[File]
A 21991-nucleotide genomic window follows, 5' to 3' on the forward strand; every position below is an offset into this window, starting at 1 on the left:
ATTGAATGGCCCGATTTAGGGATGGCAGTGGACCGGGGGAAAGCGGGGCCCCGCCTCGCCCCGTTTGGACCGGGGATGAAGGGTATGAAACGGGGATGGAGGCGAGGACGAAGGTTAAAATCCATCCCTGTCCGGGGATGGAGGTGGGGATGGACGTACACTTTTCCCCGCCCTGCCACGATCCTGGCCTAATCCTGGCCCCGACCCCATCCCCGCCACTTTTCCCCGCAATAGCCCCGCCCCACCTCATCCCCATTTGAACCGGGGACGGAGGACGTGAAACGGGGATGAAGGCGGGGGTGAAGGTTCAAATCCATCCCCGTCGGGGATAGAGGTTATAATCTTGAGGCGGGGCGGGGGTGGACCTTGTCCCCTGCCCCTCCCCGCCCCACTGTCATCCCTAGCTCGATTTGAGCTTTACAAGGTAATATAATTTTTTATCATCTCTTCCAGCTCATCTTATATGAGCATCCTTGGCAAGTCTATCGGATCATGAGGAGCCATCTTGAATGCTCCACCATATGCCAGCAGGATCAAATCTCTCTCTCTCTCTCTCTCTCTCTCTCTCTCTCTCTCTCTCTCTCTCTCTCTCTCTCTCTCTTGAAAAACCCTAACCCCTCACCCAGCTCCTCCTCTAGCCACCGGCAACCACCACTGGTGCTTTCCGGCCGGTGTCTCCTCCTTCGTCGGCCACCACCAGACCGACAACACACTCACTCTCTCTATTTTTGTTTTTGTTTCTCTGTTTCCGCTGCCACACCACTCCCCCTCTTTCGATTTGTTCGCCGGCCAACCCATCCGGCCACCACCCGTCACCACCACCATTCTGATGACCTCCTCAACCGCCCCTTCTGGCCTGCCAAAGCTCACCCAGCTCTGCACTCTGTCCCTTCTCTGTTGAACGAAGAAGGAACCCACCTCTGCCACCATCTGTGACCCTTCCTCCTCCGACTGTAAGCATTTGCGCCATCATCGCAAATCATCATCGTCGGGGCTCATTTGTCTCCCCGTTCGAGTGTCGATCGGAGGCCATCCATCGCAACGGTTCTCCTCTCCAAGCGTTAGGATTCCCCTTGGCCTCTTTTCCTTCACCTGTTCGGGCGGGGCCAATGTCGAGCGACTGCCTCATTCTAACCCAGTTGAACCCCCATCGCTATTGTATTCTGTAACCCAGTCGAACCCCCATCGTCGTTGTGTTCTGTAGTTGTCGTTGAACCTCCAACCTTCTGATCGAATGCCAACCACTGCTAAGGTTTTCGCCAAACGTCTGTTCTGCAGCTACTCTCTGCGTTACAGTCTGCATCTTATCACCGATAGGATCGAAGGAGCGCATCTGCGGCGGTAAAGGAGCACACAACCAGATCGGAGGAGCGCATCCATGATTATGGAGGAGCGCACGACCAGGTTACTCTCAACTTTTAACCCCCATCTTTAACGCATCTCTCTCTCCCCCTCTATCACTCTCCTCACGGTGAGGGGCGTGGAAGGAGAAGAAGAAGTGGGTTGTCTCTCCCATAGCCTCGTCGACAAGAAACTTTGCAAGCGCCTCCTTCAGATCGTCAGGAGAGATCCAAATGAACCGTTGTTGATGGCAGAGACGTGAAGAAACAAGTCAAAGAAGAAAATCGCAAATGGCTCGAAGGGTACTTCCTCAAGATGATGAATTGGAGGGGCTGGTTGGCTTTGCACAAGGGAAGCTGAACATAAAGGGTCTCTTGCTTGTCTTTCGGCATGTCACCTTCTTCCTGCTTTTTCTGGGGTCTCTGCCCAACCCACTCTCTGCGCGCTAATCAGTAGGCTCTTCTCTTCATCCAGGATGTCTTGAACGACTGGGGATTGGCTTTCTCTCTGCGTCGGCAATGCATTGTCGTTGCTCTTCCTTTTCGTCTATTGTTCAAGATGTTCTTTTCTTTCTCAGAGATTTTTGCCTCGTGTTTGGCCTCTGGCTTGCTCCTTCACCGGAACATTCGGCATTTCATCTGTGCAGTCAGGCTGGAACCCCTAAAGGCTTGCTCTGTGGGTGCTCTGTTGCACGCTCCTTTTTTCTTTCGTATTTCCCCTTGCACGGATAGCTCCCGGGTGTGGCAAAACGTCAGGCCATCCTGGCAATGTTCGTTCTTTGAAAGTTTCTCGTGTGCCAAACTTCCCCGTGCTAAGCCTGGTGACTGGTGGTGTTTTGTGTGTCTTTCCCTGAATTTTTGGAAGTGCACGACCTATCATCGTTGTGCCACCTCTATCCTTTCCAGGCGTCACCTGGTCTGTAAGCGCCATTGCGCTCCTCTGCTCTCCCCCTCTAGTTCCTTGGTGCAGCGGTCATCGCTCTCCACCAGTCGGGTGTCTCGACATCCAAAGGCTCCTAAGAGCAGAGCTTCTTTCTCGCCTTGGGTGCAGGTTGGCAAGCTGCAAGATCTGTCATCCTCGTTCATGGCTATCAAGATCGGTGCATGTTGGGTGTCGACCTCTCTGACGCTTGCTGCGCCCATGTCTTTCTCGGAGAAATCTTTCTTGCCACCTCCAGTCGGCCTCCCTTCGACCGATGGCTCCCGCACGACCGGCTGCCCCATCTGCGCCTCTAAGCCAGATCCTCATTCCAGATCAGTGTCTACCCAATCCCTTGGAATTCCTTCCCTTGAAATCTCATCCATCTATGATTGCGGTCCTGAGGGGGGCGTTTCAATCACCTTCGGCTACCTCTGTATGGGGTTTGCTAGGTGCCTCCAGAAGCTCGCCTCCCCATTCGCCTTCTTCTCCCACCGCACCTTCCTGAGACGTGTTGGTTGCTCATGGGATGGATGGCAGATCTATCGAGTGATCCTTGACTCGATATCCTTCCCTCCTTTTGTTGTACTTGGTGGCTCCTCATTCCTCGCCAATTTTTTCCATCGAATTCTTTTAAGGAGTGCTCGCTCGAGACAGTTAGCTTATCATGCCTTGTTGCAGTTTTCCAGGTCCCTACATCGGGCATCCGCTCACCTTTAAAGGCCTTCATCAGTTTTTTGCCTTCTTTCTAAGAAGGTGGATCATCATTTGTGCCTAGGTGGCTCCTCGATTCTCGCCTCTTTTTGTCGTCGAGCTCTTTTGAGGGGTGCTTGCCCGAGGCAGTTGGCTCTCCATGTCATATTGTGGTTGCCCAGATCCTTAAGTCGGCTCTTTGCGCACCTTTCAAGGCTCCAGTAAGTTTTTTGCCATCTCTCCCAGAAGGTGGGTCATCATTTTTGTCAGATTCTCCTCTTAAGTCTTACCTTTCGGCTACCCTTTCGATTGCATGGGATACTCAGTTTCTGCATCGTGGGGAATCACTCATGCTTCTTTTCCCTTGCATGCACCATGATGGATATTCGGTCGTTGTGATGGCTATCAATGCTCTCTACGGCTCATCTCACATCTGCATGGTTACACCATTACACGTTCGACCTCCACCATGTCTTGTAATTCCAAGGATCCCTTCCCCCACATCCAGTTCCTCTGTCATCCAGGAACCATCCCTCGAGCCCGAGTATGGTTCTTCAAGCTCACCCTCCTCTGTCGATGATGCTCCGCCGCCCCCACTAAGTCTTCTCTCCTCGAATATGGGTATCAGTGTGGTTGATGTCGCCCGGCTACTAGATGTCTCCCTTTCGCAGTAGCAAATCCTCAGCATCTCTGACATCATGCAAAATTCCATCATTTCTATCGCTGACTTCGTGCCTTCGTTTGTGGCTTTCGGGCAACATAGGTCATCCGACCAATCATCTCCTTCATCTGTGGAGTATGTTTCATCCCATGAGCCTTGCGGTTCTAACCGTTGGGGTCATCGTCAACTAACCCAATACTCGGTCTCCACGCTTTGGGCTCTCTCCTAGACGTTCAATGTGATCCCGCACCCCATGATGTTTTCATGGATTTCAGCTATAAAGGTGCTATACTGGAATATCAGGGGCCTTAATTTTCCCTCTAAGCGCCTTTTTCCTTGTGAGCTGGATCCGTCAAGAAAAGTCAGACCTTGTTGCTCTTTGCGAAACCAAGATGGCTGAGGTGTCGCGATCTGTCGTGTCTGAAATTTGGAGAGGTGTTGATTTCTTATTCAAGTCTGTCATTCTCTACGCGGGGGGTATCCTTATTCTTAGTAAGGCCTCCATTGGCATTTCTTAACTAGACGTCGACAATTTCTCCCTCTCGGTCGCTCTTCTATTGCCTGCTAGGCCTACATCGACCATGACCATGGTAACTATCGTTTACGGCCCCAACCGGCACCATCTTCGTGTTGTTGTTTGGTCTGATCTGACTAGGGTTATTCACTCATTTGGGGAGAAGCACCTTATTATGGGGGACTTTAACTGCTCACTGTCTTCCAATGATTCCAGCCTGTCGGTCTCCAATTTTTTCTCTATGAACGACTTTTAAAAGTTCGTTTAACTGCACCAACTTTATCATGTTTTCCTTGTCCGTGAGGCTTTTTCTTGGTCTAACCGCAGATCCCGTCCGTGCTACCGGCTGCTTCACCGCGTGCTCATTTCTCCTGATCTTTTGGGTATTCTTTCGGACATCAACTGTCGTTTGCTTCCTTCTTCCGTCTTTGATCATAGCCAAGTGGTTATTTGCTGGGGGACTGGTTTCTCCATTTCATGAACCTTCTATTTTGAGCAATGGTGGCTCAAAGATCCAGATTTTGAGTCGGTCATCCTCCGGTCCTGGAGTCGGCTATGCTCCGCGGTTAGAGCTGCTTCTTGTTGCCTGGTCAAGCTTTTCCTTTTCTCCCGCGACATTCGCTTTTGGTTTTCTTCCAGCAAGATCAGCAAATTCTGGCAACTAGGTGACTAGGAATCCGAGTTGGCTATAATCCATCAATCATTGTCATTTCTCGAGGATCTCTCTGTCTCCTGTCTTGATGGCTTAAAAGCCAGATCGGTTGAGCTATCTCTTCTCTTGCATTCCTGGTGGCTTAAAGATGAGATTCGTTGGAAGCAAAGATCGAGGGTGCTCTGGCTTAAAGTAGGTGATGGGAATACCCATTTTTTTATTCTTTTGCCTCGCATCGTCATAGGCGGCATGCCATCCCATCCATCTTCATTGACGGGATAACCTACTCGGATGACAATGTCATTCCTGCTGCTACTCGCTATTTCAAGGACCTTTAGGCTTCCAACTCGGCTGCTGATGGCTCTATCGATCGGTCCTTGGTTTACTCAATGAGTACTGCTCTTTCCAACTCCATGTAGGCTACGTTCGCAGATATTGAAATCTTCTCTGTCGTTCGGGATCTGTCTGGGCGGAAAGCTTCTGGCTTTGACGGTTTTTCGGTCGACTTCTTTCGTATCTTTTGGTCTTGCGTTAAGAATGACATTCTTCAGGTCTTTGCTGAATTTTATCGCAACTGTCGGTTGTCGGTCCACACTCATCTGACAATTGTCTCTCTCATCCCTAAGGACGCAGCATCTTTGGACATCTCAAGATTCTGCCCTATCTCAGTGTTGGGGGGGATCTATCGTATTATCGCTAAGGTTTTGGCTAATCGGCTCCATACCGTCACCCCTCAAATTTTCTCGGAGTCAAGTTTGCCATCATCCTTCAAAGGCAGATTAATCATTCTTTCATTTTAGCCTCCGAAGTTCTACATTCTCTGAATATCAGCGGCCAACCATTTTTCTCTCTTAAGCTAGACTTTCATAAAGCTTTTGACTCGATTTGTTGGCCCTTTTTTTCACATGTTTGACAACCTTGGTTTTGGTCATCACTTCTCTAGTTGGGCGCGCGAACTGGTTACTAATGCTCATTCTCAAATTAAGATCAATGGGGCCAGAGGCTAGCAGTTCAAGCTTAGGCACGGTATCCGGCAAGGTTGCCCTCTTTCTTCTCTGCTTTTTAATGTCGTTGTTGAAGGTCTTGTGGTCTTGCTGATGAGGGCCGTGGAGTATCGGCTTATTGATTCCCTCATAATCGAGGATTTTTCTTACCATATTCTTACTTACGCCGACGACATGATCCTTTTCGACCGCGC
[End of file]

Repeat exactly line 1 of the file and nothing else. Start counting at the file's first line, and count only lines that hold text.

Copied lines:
A 21991-nucleotide genomic window follows, 5' to 3' on the forward strand; every position below is an offset into this window, starting at 1 on the left: